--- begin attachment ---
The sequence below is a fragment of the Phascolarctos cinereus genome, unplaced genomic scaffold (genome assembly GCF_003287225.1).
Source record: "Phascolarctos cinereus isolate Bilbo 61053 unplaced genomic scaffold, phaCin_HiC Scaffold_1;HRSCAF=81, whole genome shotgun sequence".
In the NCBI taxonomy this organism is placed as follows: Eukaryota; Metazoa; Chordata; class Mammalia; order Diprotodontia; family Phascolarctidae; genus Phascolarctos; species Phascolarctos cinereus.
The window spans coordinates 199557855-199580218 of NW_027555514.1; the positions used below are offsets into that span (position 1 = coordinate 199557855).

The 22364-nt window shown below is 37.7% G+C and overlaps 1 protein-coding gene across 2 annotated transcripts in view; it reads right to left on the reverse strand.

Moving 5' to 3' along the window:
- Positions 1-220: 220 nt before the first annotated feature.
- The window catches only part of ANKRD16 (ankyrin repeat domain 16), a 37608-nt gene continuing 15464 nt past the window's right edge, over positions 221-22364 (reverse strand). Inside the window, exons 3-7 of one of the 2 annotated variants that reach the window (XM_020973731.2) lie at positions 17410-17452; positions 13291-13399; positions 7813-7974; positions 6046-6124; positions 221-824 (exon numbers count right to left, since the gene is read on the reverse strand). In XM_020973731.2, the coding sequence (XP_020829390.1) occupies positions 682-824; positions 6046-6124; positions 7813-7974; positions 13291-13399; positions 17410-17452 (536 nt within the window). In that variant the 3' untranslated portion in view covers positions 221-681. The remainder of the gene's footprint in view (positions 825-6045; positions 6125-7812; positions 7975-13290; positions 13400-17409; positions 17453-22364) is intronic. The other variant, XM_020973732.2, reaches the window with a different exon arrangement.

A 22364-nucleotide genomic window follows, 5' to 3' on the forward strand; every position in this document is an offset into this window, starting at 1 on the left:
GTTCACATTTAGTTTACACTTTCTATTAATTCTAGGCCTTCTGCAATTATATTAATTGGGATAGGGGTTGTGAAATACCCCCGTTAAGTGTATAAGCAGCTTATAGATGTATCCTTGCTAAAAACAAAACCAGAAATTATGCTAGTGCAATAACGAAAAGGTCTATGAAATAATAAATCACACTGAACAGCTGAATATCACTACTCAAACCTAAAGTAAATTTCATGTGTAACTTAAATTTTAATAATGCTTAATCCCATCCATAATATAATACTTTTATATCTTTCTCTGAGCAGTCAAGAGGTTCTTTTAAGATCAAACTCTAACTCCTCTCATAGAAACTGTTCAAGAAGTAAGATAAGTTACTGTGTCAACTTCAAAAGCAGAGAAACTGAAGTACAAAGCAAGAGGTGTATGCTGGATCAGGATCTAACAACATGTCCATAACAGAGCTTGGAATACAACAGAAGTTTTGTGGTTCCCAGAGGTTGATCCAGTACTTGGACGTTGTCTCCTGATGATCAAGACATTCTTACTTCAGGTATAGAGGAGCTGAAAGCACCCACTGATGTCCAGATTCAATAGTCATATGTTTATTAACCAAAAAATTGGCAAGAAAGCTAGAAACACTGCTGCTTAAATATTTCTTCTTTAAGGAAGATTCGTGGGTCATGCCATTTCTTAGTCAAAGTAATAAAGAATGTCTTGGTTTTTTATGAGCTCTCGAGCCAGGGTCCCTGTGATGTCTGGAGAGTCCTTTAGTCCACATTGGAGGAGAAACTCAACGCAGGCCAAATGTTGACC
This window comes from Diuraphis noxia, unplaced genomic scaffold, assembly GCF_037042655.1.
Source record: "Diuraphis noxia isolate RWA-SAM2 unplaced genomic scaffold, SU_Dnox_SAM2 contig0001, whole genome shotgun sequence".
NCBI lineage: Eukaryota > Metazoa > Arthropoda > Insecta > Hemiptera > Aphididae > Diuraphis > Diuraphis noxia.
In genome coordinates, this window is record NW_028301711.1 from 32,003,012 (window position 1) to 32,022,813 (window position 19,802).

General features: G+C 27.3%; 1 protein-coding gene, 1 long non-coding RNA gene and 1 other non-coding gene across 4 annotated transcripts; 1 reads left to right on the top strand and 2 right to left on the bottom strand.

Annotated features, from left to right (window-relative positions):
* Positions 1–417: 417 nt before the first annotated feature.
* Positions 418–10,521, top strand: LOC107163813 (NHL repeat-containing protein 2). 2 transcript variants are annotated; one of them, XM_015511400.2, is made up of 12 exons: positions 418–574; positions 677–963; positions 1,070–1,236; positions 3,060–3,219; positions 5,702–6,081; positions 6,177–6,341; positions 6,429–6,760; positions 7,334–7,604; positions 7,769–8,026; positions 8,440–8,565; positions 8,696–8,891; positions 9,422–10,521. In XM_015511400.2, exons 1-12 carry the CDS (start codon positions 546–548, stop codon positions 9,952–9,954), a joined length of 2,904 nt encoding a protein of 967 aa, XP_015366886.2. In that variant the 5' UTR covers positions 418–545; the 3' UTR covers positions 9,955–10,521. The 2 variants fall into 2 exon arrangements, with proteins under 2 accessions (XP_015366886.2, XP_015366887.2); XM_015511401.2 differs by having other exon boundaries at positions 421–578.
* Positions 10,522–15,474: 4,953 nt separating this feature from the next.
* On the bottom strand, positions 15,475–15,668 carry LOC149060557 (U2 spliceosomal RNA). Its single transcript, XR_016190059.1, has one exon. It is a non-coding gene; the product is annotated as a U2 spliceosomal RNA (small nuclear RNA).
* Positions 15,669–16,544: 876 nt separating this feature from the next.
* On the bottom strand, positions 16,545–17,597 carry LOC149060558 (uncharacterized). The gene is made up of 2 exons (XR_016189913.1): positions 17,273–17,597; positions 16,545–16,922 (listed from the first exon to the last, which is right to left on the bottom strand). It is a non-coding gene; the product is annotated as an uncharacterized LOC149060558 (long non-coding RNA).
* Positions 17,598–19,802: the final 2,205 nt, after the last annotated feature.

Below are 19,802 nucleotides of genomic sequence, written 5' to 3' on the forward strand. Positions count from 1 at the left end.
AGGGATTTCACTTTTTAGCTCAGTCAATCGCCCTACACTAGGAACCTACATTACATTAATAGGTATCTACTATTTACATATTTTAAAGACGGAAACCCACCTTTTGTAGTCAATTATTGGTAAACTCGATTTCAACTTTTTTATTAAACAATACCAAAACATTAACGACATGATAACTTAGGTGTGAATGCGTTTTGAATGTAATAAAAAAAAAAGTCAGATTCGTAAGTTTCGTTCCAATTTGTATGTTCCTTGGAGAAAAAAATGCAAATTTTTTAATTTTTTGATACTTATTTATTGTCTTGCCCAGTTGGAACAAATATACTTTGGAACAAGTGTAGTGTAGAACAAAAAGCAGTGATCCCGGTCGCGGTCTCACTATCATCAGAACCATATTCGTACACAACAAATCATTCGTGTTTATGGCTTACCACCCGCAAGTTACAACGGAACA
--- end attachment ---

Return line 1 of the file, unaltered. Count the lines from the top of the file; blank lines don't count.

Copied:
The sequence below is a fragment of the Phascolarctos cinereus genome, unplaced genomic scaffold (genome assembly GCF_003287225.1).